The German government has finally ventured onto Facebook, attracting 54,000 likes in less than three weeks with a lighthearted approach that is confounding trolls. David Crossland reports from Berlin.
Chancellor Angela Merkel famously suffered an outpouring of mockery after she described the Internet as Neuland, or "uncharted territory," during a news conference in 2013.
The remark compounded an impression that her government was not sufficiently competent when it came to the Web. It didn't even have its own Facebook presence until less than three weeks ago, when the Bundesregierung's page finally went live - 11 years after the social media site was launched.
But the page has quickly amassed more than 54,000 likes, dwarfing the UK government's roughly 11,500 to date, and the press office team behind it has won media praise for showing wit in their responses to trolls and for their readiness to engage in debates with Facebook users.
'Disarmed with humor'
It's something of a PR coup for the government, whose spin doctors keep the site updated with statements, punchy graphics, photos and short video clips. So far, more than 28,000 comments have been posted on the site.
"The government's new Facebook presence delivers a perfect presentation of the work of the coalition," Spiegel Online commented last week. "The chancellor is rendered Internet-compatible and trolls are disarmed with humor."
Scrolling down the page can make for entertaining reading. The staff evidently keep a close eye on comments, answering questions quickly, politely reminding the more abusive contributors to tone it down and generally employing a light touch in their responses. Only vulgar abuse and illegal comments such as Holocaust denial are removed.
"The whole government should be put in jail. Perjury, theft (pension contributions), embezzlement of tax revenues," one person wrote.
"Why are you so angry?" the government responded. "What evidence do you have to support your accusations? Best wishes from the editorial team."
"Hypocrites," wrote one critic under a statement by Merkel to mark International Women's Day on Sunday. "Women in Germany still earn less money than men for the same work!"
"Thank you for the friendly address," came the government's answer, which referred the reader to future plans for equal pay legislation and ended with: "Have a nice week from the editorial team."
"You get on my nerves," wrote another reader.
"Thank you for the delicate remark," the Bundesregierung replied. "Have a charming afternoon."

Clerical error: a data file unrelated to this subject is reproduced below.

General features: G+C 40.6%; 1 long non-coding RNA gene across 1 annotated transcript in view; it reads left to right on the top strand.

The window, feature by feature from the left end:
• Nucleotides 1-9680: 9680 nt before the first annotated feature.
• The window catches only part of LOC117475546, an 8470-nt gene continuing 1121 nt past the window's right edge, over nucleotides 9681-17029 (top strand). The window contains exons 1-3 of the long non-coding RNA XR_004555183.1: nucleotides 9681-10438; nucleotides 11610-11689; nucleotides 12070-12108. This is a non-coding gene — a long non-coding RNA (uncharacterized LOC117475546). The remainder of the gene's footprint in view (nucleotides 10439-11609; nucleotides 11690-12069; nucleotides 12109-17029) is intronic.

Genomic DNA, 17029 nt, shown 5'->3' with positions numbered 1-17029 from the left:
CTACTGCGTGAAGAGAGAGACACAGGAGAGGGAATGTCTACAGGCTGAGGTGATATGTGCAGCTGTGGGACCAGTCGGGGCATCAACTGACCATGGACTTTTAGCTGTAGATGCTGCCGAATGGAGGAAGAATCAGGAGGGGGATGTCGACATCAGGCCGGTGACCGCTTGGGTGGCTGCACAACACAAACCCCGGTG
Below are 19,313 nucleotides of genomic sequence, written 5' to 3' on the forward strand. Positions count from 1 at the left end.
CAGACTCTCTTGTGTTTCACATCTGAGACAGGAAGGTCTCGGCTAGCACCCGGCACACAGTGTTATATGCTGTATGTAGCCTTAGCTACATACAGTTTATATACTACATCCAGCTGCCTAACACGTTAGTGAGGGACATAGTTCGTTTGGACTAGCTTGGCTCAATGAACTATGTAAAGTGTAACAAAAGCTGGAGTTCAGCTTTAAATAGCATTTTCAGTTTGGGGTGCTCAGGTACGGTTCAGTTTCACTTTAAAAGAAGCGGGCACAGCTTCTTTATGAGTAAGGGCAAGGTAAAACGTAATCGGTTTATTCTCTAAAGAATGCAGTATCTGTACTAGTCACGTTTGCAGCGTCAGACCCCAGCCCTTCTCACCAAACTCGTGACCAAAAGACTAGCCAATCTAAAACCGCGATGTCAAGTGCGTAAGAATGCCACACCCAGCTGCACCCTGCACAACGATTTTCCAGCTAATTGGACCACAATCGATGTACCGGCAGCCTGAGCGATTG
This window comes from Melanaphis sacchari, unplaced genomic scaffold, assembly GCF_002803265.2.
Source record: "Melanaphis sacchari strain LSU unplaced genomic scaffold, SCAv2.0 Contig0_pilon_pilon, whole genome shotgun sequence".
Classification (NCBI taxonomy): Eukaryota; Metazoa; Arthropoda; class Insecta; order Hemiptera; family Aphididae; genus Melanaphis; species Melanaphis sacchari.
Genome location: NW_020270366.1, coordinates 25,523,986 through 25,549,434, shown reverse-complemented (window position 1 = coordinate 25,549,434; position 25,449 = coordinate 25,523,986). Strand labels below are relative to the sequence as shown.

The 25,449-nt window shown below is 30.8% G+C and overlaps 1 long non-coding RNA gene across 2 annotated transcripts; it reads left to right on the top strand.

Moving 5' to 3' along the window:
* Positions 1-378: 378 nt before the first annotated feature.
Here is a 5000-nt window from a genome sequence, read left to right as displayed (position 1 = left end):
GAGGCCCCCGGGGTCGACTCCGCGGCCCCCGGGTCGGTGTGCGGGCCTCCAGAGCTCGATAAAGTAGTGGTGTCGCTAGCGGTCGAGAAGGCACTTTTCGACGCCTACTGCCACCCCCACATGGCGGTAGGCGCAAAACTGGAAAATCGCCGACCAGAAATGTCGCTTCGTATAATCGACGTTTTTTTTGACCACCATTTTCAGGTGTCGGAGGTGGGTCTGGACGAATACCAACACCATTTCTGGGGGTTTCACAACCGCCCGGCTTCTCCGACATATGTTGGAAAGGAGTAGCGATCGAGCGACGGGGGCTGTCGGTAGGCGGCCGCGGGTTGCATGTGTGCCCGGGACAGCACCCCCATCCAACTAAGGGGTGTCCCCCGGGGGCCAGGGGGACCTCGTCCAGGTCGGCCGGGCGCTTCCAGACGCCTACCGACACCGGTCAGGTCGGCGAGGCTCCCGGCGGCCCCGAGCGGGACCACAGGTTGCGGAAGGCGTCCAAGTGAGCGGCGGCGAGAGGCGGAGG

"Blablabla Blub!" came another comment. "Very constructive," came the response.
Underneath a post about the recent award of the Federal Cross of Merit - the German state's highest honor - one wag commented, "Propose me! I'm your man!"
"We need more information," the government replied. "What is your engagement for the common good?"
"We thought it would make sense to handle unwarranted comments with openness and occasionally with a dose of humor," a government spokesman told DW. "The response so far confirms this view. Besides, we don't react to all 'trolls,' just to selected ones."
He said it was still unclear how many editors, multimedia producers and photographers would be permanently employed by the Facebook team.
Voting by likes
Merkel takes center stage in many of the posts, of course, flashing her trademark coy smile as she visits the Vatican, walks around a factory or stands surrounded by the German national football team.
Monday's posts included a video clip of a football-playing robot greeting Merkel at a Tokyo museum. She attempts to shake his hand but he won't raise his arm. That got more than 4,000 views.
Even a six-second clip of an unseen member of the editorial team wiping a keyboard with a feather duster in the German national colors received more than 40,000 views and almost 1,000 likes.
"The federal press office wants to inform people about the work of the government via the channels that people already use - including Facebook," the spokesman said. "In addition we want to engage people in conversation."
It's a PR boost that neither Merkel nor her government would appear to need at present. The conservatives and their center-left coalition partners, the Social Democrats, have an overwhelming two-thirds majority in parliament, and opinion polls put their combined support at 65 percent.
"We're pleased with the many commentaries and the number of views and the high rate of interaction after the first two weeks," the government spokesman said. "But we're learning every day and thinking about how to get better."
In the future, he said, the Bundesregierung would post more videos of government spokespeople answering questions, as well as more striking images, as these were proving the most popular.